Can i use toric lenses

What is astigmatism, what are toric contact lenses?

Medically checked by Jakub Odcházel, chief optician at IhrLinsen, on April 2nd, 2020
Written by Leonie Bauer

Definition of astigmatism

Astigmatism is an ametropia in which the cornea is irregularly curved and the shape resembles a rugby ball. The normal corneal shape, on the other hand, looks like a normal sphere. Astigmatism is a type of ametropia in which the eye does not focus light evenly on the retina. The elongated cornea lets the light-reflected objects focus on two points on the eye pupil instead of just one, which is why vision is blurred. This refractive error requires other correction, special contact lenses with cylinder and axis values.

You can read more about the different types of parameters, especially for toric contact lenses, in this blog article.

Astigmatism works on a different principle, but is often accompanied by nearsightedness or farsightedness. For this reason, it is not possible to correct astigmatism with normal lenses or glasses that only have the plus or minus power. For this purpose, toric contact lenses are usually prescribed for eye patients with astigmatism. These astigmatism contact lenses have a thicker zone on the bottom to keep them from rotating in the eye. This helps align the lenses consistently and predictably for better visual acuity.


Appropriate contact lenses for astigmatism

Here is an overview of contact lenses for astigmatism.

Three main types of astigmatism (astigmatism):

  • Myopia Astigmatism: One or both of the main meridians of the eye is nearsighted. (If both meridians are nearsighted, they are myopic to different degrees.)
  • Hydropic Astigmatism: One or both of the main meridians is farsighted. (If both meridians are farsighted, they are hydropic differently.)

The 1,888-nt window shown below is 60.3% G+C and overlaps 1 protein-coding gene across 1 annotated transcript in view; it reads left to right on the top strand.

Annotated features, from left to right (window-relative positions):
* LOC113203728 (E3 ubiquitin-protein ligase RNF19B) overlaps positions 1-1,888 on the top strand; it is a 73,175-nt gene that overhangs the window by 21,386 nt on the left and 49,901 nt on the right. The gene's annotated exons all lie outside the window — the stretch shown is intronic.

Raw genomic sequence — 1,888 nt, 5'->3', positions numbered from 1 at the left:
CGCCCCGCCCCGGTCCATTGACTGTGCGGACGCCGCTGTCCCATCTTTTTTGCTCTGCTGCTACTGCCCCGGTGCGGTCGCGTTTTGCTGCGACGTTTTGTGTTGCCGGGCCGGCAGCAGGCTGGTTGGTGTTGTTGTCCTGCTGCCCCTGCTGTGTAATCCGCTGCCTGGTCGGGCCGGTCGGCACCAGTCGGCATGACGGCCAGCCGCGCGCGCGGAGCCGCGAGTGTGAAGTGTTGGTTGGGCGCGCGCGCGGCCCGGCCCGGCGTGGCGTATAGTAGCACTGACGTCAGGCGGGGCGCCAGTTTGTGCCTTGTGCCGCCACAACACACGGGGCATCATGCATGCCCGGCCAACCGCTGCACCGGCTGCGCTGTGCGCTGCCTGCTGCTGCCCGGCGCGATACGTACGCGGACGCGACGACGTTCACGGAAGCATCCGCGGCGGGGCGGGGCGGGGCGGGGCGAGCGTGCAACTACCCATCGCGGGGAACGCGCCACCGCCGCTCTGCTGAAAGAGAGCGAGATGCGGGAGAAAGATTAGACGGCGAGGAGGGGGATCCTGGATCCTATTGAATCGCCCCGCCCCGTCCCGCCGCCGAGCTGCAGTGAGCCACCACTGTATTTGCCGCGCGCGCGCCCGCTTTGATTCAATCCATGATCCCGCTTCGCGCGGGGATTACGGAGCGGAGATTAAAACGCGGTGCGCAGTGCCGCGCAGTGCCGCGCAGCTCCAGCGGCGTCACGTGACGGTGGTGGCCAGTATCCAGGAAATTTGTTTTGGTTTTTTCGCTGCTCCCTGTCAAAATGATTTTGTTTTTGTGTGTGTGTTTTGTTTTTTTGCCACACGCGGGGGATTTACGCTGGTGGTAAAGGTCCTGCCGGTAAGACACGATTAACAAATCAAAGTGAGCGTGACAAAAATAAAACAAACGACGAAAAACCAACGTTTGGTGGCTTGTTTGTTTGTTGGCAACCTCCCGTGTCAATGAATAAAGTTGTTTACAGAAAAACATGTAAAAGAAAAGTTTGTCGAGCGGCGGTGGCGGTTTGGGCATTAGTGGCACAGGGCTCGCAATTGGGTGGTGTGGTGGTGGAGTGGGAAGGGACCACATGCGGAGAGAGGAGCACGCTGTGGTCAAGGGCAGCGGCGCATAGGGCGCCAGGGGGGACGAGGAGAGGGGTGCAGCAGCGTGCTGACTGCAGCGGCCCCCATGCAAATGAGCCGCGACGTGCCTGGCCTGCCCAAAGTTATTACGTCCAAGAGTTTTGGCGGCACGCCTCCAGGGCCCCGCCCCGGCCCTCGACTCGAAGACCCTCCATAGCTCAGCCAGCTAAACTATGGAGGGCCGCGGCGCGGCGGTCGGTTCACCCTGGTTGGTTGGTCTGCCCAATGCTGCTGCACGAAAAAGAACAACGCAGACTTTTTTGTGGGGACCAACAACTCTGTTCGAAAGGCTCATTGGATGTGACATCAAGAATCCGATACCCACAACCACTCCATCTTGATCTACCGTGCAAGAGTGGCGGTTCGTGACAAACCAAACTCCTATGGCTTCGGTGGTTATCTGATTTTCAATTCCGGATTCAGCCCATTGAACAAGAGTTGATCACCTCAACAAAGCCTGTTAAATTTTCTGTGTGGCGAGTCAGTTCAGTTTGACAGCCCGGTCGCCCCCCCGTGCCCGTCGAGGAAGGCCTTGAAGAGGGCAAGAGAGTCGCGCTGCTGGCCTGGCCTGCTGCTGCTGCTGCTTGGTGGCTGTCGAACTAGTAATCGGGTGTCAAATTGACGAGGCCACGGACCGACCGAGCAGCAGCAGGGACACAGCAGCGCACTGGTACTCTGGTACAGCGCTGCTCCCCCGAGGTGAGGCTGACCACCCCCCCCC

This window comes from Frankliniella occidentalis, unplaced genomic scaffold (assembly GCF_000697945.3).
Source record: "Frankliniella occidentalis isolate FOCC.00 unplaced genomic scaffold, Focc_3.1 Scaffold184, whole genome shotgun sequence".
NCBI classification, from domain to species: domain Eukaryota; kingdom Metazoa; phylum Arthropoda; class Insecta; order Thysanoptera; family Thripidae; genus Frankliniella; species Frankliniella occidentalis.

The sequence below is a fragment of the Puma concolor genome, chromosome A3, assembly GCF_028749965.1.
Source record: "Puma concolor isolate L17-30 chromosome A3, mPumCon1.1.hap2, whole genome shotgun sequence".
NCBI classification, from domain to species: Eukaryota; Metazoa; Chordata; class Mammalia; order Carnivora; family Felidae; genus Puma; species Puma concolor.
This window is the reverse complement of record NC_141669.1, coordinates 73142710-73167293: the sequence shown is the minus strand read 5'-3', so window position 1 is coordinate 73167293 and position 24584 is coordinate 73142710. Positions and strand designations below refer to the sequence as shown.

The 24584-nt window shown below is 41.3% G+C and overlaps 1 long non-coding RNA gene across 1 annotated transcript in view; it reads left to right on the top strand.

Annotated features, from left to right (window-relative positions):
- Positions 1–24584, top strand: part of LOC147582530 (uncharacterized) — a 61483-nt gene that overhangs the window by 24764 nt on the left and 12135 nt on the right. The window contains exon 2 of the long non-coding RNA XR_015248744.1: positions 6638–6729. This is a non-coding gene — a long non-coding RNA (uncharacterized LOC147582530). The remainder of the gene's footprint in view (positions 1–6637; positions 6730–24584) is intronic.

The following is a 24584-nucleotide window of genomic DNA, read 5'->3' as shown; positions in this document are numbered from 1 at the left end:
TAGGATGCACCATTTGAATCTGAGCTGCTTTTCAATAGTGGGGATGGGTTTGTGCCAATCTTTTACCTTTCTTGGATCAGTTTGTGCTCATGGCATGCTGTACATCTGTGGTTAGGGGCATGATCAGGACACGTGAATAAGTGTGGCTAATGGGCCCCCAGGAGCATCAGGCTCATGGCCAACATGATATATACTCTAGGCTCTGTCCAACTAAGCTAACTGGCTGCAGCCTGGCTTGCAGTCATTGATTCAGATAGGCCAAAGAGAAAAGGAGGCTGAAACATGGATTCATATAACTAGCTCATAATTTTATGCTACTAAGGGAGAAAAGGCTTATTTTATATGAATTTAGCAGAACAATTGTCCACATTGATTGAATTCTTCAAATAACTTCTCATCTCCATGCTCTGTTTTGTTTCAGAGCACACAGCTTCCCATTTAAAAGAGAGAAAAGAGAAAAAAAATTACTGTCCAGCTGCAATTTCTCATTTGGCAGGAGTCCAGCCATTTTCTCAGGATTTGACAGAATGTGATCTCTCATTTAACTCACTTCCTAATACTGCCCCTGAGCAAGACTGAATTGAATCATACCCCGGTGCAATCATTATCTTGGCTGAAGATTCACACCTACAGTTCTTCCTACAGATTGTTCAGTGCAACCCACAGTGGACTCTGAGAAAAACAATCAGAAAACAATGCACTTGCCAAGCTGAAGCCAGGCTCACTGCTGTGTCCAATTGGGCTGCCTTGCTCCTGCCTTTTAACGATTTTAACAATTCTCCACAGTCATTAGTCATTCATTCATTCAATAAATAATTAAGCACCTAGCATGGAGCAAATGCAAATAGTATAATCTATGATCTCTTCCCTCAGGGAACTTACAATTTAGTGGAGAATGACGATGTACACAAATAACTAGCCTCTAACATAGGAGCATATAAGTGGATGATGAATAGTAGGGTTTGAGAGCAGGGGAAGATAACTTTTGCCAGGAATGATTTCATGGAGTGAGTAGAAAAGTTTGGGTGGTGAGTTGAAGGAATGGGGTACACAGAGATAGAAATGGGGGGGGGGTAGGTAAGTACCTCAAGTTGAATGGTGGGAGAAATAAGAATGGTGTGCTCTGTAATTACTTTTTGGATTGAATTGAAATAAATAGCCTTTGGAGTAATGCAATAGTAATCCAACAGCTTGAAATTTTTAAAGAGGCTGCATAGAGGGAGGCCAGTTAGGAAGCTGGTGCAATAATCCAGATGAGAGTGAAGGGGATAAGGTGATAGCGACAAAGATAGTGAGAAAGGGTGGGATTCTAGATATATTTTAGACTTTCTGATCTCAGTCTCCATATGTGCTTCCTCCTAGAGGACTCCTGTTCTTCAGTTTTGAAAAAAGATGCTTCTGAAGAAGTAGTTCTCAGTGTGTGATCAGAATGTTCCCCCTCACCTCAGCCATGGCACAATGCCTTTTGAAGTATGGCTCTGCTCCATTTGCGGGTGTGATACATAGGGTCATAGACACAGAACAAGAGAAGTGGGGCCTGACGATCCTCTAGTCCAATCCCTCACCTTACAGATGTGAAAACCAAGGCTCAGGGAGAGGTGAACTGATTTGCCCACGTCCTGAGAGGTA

• Mixed astigmatism: one major meridian is nearsighted and the other is farsighted.

Diagnosing astigmatism

Astigmatism is detected during a routine eye exam using the same instruments and techniques used to detect nearsightedness and farsightedness! be used.

Your ophthalmologist can measure the strength of the astigmatism by determining the refraction of the eye. The directions of movement of light phenomena (secondary light source) on the retina of the test subject's eye are observed. This procedure is known as retinoscopy (shadow sample) or retinoscopy.

Symptoms of astigmatism

Symptoms can vary from person to person, and it is also possible that they may not experience any symptoms at all. Some of the most common symptoms are the unclear picture and blurred vision. They can vary along with the degree of astigmatism. If the astigmatism is too small, no vision problems will be noticed. If the degree of astigmatism is higher, it mainly causes fatigue in the eyes when doing a lot of computer work because the eye has to keep adjusting.

In fact, most people are likely born with some degree of astigmatism, or very often it is inherited. If you're noticing symptoms of astigmatism, take a look at your family tree. There is a good chance that someone in your family had astigmatism as well. If astigmatism is detected in early childhood, there is a chance that it will increase or decrease as you age. Astigmatism can also result from an injury or eye surgery.

Treatment of astigmatism

There are several ways to correct astigmatism:

Toric contact lenses (or corrective glasses) Typically, patients with astigmatism are prescribed toric lenses to correct their vision. Toric lenses have a larger angle of reflection in a certain direction.

After your doctor performs the eye test on you, they will determine which lenses are best for the shape of your eyeball and your astigmatism.

Operative astigmatism correction This is another method of correcting astigmatism. It consists of a change in the shape of the eye's cornea, which is done through refractive or laser eye surgery. To be able to perform this type of procedure, you must not have problems with the retina, wounds and scars on the cornea, and other eye diseases.

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